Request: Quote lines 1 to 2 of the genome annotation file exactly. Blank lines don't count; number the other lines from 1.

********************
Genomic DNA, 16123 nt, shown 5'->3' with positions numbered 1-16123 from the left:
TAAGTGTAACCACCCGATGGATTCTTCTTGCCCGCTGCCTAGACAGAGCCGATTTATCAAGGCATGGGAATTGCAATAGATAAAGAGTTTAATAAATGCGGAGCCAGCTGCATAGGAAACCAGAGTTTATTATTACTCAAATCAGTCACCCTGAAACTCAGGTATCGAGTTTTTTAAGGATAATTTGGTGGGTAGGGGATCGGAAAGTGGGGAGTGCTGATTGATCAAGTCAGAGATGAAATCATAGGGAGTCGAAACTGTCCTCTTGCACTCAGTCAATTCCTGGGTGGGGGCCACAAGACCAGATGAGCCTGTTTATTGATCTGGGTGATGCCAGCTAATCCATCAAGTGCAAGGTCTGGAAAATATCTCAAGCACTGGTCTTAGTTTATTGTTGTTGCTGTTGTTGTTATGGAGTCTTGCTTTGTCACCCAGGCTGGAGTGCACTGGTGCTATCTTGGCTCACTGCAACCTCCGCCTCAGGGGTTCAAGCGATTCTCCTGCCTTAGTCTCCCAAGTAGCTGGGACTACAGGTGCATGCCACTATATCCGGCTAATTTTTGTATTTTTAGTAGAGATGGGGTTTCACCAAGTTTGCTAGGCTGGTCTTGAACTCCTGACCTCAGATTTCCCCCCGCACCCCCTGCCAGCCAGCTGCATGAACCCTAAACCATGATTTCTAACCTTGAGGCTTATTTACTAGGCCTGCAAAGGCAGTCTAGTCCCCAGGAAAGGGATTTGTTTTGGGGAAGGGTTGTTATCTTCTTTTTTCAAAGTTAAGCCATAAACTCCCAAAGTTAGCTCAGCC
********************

Genomic DNA, 16123 nt, shown 5'->3' with positions numbered 1-16123 from the left:
TAAGTGTAACCACCCGATGGATTCTTCTTGCCCGCTGCCTAGACAGAGCCGATTTATCAAGGCATGGGAATTGCAATAGATAAAGAGTTTAATAAATGCGGAGCCAGCTGCATAGGAAACCAGAGTTTATTATTACTCAAATCAGTCACCCTGAAACTCAGGTATCGAGTTTTTTAAGGATAATTTGGTGGGTAGGGGATCGGAAAGTGGGGAGTGCTGATTGATCAAGTCAGAGATGAAATCATAGGGAGTCGAAACTGTCCTCTTGCACTCAGTCAATTCCTGGGTGGGGGCCACAAGACCAGATGAGCCTGTTTATTGATCTGGGTGATGCCAGCTAATCCATCAAGTGCAAGGTCTGGAAAATATCTCAAGCACTGGTCTTAGTTTATTGTTGTTGCTGTTGTTGTTATGGAGTCTTGCTTTGTCACCCAGGCTGGAGTGCACTGGTGCTATCTTGGCTCACTGCAACCTCCGCCTCAGGGGTTCAAGCGATTCTCCTGCCTTAGTCTCCCAAGTAGCTGGGACTACAGGTGCATGCCACTATATCCGGCTAATTTTTGTATTTTTAGTAGAGATGGGGTTTCACCAAGTTTGCTAGGCTGGTCTTGAACTCCTGACCTCAGATTTCCCCCCGCACCCCCTGCCAGCCAGCTGCATGAACCCTAAACCATGATTTCTAACCTTGAGGCTTATTTACTAGGCCTGCAAAGGCAGTCTAGTCCCCAGGAAAGGGATTTGTTTTGGGGAAGGGTTGTTATCTTCTTTTTTCAAAGTTAAGCCATAAACTCCCAAAGTTAGCTCAGCC